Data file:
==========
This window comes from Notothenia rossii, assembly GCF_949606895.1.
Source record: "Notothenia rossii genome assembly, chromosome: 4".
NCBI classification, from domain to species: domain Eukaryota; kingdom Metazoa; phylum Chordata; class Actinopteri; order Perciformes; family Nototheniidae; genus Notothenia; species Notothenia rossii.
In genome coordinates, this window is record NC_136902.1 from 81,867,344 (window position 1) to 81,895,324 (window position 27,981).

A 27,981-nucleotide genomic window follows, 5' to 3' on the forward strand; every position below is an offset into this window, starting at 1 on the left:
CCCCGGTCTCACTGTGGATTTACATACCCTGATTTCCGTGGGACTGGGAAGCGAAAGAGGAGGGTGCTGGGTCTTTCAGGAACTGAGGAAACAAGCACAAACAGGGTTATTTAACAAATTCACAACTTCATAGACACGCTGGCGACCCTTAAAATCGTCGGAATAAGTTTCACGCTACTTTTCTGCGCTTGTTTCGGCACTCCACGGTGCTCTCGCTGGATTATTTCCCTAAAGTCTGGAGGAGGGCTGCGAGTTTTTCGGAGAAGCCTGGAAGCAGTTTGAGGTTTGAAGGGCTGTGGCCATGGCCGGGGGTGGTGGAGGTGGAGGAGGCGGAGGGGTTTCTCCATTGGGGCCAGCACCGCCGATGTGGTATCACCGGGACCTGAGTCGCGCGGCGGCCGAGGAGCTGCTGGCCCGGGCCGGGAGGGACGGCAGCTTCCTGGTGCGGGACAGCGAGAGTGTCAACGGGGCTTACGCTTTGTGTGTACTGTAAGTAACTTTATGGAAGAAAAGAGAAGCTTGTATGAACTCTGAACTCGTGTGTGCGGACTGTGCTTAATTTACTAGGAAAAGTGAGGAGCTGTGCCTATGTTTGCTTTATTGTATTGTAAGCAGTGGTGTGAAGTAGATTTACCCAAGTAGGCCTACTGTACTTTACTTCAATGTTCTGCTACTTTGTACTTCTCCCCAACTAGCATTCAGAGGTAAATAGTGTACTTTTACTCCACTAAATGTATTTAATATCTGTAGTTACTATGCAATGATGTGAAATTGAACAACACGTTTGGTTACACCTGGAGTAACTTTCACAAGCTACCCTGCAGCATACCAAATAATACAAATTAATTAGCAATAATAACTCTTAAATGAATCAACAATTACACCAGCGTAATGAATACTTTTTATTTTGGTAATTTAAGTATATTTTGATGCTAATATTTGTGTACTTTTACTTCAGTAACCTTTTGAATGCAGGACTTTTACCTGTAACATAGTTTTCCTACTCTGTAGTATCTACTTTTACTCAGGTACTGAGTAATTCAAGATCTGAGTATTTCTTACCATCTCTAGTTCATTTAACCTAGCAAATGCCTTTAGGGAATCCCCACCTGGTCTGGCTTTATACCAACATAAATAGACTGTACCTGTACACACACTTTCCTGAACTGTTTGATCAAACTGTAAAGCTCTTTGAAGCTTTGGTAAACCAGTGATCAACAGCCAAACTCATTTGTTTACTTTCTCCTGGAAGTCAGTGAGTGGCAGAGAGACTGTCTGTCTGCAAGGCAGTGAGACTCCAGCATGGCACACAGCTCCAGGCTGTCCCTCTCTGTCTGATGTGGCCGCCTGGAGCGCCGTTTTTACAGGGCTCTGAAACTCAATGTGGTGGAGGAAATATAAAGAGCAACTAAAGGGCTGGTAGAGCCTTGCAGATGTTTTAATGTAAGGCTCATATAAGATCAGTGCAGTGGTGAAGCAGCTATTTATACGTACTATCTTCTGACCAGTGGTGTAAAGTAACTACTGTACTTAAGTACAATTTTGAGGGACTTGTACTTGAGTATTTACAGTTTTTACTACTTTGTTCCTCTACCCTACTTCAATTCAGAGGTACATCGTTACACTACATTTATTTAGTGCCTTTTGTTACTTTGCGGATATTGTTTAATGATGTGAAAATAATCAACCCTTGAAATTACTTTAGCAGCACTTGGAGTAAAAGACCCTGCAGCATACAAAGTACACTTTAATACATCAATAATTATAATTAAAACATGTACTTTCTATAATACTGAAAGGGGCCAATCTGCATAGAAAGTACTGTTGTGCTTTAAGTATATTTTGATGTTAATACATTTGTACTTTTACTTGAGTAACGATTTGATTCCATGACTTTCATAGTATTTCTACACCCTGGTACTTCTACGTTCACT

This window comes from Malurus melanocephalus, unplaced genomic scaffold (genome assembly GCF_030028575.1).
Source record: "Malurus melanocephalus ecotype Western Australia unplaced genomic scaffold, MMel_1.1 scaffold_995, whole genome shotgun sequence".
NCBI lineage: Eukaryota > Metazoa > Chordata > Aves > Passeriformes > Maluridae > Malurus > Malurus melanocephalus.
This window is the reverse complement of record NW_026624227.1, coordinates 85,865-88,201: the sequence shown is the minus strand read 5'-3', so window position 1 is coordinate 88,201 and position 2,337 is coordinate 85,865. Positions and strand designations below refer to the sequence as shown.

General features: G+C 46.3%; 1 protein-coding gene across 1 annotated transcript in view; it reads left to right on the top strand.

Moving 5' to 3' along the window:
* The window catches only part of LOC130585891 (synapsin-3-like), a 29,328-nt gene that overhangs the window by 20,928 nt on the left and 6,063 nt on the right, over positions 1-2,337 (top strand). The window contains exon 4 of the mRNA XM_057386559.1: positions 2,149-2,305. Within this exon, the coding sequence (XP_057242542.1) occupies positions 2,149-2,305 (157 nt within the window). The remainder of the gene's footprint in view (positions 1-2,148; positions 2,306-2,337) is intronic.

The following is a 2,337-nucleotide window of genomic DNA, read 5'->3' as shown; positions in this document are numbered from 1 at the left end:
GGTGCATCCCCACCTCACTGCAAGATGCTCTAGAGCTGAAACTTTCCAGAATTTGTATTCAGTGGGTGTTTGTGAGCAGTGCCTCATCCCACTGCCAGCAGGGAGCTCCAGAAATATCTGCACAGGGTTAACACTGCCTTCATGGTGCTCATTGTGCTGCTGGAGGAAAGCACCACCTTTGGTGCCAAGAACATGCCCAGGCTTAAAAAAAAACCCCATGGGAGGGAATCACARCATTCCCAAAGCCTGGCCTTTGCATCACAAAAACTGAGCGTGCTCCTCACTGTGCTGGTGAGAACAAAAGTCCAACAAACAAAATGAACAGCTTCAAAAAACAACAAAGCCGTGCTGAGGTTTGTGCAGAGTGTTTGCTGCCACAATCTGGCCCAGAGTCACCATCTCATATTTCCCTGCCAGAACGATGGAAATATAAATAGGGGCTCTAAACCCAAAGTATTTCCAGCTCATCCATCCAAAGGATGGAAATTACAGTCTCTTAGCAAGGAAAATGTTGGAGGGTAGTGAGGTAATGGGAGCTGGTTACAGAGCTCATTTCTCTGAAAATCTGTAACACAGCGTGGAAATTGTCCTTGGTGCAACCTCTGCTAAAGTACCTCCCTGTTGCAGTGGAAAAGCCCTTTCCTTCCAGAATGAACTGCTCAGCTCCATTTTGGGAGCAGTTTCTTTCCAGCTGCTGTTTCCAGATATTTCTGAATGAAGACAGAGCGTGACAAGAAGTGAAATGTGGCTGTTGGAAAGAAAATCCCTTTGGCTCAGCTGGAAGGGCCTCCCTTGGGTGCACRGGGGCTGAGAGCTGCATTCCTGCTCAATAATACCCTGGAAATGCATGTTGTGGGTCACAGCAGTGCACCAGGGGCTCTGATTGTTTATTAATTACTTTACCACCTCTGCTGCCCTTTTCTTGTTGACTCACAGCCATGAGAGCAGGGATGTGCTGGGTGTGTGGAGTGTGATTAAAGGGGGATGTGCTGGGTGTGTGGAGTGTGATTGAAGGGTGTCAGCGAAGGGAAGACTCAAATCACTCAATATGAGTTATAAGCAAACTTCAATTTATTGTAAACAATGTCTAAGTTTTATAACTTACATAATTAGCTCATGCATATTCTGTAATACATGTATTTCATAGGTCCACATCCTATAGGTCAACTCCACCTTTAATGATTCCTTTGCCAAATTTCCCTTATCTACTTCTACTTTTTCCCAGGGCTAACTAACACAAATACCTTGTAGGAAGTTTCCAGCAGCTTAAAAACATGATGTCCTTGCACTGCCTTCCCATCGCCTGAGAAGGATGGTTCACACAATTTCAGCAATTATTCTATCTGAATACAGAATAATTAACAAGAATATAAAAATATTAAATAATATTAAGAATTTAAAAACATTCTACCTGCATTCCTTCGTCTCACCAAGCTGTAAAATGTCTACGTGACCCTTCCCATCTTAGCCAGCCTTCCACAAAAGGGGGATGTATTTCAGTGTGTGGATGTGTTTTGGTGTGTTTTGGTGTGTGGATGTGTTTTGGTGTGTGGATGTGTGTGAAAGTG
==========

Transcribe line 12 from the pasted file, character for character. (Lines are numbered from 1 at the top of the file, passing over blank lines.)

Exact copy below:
Moving 5' to 3' along the window: